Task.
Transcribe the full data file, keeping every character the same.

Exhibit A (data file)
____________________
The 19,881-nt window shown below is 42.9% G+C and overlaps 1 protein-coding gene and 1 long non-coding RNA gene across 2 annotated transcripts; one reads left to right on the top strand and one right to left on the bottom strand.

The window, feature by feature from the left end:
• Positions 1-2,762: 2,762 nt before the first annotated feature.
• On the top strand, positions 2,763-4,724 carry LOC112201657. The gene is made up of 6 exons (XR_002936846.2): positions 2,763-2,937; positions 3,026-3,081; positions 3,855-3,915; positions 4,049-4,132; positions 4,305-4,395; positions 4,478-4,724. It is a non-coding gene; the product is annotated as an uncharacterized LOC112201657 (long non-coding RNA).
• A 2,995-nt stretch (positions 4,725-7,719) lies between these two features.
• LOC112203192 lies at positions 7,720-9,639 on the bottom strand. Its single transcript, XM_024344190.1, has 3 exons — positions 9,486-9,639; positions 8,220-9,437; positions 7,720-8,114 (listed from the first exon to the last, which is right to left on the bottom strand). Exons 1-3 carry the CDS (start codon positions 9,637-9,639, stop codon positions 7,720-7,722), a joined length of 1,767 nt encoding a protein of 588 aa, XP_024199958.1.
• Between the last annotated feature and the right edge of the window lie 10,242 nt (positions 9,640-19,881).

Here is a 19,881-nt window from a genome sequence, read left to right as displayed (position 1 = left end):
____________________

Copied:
The 19,881-nt window shown below is 42.9% G+C and overlaps 1 protein-coding gene and 1 long non-coding RNA gene across 2 annotated transcripts; one reads left to right on the top strand and one right to left on the bottom strand.

The window, feature by feature from the left end:
• Positions 1-2,762: 2,762 nt before the first annotated feature.
• On the top strand, positions 2,763-4,724 carry LOC112201657. The gene is made up of 6 exons (XR_002936846.2): positions 2,763-2,937; positions 3,026-3,081; positions 3,855-3,915; positions 4,049-4,132; positions 4,305-4,395; positions 4,478-4,724. It is a non-coding gene; the product is annotated as an uncharacterized LOC112201657 (long non-coding RNA).
• A 2,995-nt stretch (positions 4,725-7,719) lies between these two features.
• LOC112203192 lies at positions 7,720-9,639 on the bottom strand. Its single transcript, XM_024344190.1, has 3 exons — positions 9,486-9,639; positions 8,220-9,437; positions 7,720-8,114 (listed from the first exon to the last, which is right to left on the bottom strand). Exons 1-3 carry the CDS (start codon positions 9,637-9,639, stop codon positions 7,720-7,722), a joined length of 1,767 nt encoding a protein of 588 aa, XP_024199958.1.
• Between the last annotated feature and the right edge of the window lie 10,242 nt (positions 9,640-19,881).

Here is a 19,881-nt window from a genome sequence, read left to right as displayed (position 1 = left end):